Change and fluctuation in body mass index (BMI; weight (kg)/height (m)(2)) may be associated differently with coronary artery calcification (CAC) than with carotid artery intima-media thickness (IMT). The authors analyzed data on 2,243 participants in the Coronary Artery Risk Development in Young Adults (CARDIA) Study, initially aged 18-30 years, who were examined every 2-5 years over a 20-year period (1985-2006). BMI at year 0 was associated positively and linearly with CAC at year 20; however, the association of BMI with year 20 CAC became progressively U-shaped in subsequent examinations (years 10, 15, and 20). To understand the deepening U shape, the authors modeled year 20 BMI and its history using 3 indices: year 0 BMI, linear slope of BMI during 20 years, and BMI fluctuation during 20 years. In models including these 3 terms, year 0 BMI was associated positively with CAC, as was BMI fluctuation. However, adjusted odds ratios across quintiles of BMI slope (vs. the lowest quintile) were 0.7, 0.4, 0.5, and 0.4 (P(trend) < 0.01), suggesting higher risk of CAC with weight loss, plateauing after moderate weight gain. In contrast, IMT was associated positively with BMI at all examinations and with 20-year BMI slope and was unassociated with BMI fluctuation. Surprisingly, CAC risk was higher with BMI loss and lower with BMI gain, whereas associations with IMT were as expected.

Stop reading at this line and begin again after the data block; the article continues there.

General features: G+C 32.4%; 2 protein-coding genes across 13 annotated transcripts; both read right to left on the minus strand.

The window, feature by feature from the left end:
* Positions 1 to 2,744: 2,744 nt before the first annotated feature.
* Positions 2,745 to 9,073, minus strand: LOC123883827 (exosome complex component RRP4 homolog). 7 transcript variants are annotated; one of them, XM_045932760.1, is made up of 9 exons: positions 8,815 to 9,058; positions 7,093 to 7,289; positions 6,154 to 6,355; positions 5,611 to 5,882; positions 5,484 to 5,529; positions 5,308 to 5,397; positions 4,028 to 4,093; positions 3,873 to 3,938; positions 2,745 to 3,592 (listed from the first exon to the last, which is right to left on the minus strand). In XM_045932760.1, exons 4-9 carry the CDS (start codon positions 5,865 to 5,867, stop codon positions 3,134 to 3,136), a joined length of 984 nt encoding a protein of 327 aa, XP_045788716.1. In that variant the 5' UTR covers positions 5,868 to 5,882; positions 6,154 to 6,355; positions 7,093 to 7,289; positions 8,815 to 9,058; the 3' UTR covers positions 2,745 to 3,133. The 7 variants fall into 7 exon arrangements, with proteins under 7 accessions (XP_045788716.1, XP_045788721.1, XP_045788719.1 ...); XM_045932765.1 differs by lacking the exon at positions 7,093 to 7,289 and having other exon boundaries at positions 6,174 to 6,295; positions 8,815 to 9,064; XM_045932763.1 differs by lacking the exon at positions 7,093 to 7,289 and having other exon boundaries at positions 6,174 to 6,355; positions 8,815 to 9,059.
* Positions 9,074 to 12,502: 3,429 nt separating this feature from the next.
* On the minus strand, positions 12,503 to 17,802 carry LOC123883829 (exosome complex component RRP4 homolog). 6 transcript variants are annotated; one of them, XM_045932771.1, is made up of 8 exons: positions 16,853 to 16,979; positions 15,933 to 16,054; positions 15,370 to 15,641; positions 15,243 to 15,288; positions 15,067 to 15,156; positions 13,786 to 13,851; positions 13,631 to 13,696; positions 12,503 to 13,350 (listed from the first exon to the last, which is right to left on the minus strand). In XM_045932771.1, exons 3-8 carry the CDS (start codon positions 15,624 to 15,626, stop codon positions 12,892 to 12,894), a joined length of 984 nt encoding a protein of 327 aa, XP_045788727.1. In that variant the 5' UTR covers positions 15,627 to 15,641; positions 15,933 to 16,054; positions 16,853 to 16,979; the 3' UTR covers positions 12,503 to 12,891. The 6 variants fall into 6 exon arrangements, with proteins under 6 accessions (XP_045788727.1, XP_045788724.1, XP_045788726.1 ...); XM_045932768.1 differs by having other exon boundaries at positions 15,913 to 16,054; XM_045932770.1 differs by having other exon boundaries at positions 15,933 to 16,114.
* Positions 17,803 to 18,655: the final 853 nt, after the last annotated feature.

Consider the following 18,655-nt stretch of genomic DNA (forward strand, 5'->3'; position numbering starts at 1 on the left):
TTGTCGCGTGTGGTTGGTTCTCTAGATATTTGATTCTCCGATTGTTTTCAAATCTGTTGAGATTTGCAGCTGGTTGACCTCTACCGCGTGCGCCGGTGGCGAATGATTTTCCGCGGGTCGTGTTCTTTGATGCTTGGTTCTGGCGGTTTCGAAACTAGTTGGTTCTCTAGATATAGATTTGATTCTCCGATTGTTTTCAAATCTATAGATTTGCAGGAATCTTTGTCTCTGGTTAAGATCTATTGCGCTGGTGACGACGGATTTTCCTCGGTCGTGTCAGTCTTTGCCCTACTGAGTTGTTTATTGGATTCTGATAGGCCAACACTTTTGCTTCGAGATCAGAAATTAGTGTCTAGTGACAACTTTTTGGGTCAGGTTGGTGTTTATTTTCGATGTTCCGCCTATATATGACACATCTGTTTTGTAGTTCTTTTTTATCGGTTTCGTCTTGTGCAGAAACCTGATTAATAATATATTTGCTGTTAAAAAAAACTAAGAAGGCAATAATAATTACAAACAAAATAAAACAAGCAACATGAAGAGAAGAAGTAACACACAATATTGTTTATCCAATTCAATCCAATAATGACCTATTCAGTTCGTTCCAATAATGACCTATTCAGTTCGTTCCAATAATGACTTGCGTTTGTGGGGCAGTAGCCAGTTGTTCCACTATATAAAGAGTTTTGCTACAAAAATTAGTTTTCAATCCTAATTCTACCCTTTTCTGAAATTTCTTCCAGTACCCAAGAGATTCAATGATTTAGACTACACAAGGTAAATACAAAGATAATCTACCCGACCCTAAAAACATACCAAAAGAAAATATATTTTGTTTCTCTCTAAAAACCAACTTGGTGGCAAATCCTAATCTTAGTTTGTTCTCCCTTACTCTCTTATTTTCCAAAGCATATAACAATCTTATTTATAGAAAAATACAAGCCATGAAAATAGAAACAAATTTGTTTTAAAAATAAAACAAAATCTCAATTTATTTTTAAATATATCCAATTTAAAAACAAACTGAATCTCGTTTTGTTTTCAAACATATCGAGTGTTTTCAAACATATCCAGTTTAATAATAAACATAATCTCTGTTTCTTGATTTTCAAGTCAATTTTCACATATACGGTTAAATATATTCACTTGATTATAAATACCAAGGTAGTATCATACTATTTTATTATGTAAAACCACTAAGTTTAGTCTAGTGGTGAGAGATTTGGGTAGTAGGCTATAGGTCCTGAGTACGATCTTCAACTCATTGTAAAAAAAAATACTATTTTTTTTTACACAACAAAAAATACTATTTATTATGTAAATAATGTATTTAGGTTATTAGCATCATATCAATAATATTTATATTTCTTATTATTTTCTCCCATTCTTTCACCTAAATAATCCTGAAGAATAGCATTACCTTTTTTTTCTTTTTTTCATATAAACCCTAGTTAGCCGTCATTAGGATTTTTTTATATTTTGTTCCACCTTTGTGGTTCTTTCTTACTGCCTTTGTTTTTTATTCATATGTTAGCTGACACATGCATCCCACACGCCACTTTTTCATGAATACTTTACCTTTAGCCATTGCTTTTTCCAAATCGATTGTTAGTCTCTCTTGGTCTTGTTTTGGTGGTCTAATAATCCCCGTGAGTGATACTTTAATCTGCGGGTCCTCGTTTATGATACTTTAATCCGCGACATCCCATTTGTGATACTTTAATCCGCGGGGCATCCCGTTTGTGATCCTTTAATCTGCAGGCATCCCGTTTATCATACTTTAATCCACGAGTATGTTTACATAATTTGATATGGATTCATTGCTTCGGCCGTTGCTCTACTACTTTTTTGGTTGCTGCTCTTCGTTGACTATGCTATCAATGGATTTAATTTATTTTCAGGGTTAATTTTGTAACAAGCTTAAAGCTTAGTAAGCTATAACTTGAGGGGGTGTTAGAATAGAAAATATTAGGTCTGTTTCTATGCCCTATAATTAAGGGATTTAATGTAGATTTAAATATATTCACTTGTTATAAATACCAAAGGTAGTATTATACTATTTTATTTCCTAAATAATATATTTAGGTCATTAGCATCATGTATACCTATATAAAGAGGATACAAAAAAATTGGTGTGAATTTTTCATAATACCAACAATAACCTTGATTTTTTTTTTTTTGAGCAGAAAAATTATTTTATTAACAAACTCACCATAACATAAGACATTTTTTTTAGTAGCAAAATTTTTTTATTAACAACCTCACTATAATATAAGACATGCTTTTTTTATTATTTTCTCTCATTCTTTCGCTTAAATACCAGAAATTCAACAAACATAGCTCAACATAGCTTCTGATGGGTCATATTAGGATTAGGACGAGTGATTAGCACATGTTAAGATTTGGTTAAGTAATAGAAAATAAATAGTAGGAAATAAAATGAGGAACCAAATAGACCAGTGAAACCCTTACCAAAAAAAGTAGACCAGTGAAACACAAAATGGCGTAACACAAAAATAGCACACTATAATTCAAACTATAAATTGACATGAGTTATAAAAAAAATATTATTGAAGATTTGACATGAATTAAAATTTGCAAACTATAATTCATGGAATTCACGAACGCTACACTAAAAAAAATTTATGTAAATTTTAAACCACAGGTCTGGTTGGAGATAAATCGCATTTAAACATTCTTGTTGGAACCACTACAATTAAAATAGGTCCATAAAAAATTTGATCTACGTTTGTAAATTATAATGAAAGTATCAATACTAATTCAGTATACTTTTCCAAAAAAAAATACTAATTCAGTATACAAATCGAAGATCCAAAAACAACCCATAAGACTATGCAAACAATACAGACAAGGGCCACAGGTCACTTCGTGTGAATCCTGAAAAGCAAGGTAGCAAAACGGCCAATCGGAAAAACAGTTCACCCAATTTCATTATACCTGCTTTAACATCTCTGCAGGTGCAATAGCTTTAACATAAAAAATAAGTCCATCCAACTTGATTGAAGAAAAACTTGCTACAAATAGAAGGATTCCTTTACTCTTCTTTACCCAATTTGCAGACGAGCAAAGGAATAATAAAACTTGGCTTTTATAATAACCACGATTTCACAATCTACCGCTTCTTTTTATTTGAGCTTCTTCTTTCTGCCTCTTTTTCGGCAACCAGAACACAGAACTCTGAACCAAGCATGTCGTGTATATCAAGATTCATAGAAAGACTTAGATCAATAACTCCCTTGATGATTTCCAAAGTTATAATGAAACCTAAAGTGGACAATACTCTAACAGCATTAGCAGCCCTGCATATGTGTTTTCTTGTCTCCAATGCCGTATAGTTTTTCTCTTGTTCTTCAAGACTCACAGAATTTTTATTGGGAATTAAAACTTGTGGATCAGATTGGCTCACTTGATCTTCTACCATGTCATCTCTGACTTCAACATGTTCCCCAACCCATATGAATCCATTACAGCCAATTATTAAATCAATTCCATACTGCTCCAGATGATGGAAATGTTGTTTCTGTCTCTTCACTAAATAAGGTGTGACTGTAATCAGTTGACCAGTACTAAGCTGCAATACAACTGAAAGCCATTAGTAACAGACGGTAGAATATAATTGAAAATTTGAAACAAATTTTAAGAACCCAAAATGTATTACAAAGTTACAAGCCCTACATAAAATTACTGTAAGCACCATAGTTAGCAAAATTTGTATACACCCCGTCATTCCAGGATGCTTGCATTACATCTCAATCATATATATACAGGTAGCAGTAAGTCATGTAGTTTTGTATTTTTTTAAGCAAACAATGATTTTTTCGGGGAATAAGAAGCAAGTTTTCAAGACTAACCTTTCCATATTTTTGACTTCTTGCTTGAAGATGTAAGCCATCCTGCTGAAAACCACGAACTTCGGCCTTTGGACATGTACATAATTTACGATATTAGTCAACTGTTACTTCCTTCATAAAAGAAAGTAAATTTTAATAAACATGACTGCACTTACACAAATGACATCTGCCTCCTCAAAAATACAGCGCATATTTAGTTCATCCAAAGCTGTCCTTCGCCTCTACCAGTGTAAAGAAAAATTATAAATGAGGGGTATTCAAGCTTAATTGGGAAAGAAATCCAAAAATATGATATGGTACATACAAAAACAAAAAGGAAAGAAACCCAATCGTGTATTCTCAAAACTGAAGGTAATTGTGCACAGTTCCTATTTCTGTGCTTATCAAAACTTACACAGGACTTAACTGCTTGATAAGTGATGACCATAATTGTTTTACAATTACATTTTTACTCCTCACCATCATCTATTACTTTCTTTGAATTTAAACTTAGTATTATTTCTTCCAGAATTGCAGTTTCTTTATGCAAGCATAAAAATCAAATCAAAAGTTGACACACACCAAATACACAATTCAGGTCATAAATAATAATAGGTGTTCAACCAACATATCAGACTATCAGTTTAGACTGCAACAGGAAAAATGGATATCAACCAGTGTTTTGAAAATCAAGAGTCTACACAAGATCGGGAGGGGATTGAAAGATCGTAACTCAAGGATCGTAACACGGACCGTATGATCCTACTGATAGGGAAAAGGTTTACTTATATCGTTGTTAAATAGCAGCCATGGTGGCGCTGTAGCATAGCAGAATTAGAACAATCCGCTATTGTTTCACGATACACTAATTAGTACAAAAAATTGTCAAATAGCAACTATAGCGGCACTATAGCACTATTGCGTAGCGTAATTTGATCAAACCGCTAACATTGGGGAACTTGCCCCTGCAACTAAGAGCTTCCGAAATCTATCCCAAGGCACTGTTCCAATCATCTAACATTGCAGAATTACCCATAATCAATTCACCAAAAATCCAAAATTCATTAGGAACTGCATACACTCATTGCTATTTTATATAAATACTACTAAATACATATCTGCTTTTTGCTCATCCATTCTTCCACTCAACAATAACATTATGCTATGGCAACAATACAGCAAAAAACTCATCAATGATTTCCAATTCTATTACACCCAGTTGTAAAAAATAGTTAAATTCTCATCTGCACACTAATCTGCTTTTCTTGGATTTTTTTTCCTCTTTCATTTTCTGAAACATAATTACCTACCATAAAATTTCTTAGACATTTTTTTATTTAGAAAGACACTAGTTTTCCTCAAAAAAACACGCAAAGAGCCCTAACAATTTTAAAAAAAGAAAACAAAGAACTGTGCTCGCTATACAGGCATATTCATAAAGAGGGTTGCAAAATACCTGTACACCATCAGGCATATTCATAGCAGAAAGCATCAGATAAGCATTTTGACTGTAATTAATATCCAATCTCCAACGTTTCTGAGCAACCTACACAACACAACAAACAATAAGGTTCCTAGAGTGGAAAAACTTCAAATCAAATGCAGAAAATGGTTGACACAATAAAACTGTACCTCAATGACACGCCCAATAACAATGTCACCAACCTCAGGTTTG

Available at: http://works.bepress.com/catarina_kiefe/185/